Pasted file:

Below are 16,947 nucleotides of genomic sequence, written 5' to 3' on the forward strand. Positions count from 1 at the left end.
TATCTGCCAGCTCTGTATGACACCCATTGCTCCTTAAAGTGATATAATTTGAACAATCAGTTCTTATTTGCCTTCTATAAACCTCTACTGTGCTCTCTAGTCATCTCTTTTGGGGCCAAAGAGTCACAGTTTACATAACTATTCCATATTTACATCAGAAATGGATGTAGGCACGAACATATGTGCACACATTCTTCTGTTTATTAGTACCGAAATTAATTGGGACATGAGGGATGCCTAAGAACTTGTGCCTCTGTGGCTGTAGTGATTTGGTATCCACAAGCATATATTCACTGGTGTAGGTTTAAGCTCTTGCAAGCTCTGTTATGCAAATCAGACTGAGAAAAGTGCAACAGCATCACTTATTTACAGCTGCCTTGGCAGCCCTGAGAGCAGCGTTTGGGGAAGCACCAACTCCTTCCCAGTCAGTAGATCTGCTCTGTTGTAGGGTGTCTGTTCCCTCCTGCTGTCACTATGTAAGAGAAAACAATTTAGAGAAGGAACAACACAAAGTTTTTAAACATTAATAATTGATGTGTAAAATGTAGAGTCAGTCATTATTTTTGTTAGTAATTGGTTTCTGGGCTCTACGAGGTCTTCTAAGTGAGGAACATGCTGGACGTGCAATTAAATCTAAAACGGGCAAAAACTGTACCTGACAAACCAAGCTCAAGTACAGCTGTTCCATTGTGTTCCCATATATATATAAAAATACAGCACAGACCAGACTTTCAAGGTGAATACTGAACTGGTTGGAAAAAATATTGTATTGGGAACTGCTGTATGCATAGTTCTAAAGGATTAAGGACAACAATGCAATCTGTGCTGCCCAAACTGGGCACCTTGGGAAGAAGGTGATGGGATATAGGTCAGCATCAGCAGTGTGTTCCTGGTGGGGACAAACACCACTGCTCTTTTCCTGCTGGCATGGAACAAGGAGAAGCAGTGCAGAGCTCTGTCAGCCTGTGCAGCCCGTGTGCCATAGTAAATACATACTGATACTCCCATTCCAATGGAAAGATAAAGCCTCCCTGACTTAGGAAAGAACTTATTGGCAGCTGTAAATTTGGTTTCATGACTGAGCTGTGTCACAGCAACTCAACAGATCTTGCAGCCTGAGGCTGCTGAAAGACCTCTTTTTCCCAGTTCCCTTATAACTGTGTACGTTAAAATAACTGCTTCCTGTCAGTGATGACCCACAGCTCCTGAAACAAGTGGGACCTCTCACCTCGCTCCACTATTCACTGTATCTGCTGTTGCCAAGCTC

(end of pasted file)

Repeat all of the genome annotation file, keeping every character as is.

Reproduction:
Below are 16,947 nucleotides of genomic sequence, written 5' to 3' on the forward strand. Positions count from 1 at the left end.
TATCTGCCAGCTCTGTATGACACCCATTGCTCCTTAAAGTGATATAATTTGAACAATCAGTTCTTATTTGCCTTCTATAAACCTCTACTGTGCTCTCTAGTCATCTCTTTTGGGGCCAAAGAGTCACAGTTTACATAACTATTCCATATTTACATCAGAAATGGATGTAGGCACGAACATATGTGCACACATTCTTCTGTTTATTAGTACCGAAATTAATTGGGACATGAGGGATGCCTAAGAACTTGTGCCTCTGTGGCTGTAGTGATTTGGTATCCACAAGCATATATTCACTGGTGTAGGTTTAAGCTCTTGCAAGCTCTGTTATGCAAATCAGACTGAGAAAAGTGCAACAGCATCACTTATTTACAGCTGCCTTGGCAGCCCTGAGAGCAGCGTTTGGGGAAGCACCAACTCCTTCCCAGTCAGTAGATCTGCTCTGTTGTAGGGTGTCTGTTCCCTCCTGCTGTCACTATGTAAGAGAAAACAATTTAGAGAAGGAACAACACAAAGTTTTTAAACATTAATAATTGATGTGTAAAATGTAGAGTCAGTCATTATTTTTGTTAGTAATTGGTTTCTGGGCTCTACGAGGTCTTCTAAGTGAGGAACATGCTGGACGTGCAATTAAATCTAAAACGGGCAAAAACTGTACCTGACAAACCAAGCTCAAGTACAGCTGTTCCATTGTGTTCCCATATATATATAAAAATACAGCACAGACCAGACTTTCAAGGTGAATACTGAACTGGTTGGAAAAAATATTGTATTGGGAACTGCTGTATGCATAGTTCTAAAGGATTAAGGACAACAATGCAATCTGTGCTGCCCAAACTGGGCACCTTGGGAAGAAGGTGATGGGATATAGGTCAGCATCAGCAGTGTGTTCCTGGTGGGGACAAACACCACTGCTCTTTTCCTGCTGGCATGGAACAAGGAGAAGCAGTGCAGAGCTCTGTCAGCCTGTGCAGCCCGTGTGCCATAGTAAATACATACTGATACTCCCATTCCAATGGAAAGATAAAGCCTCCCTGACTTAGGAAAGAACTTATTGGCAGCTGTAAATTTGGTTTCATGACTGAGCTGTGTCACAGCAACTCAACAGATCTTGCAGCCTGAGGCTGCTGAAAGACCTCTTTTTCCCAGTTCCCTTATAACTGTGTACGTTAAAATAACTGCTTCCTGTCAGTGATGACCCACAGCTCCTGAAACAAGTGGGACCTCTCACCTCGCTCCACTATTCACTGTATCTGCTGTTGCCAAGCTC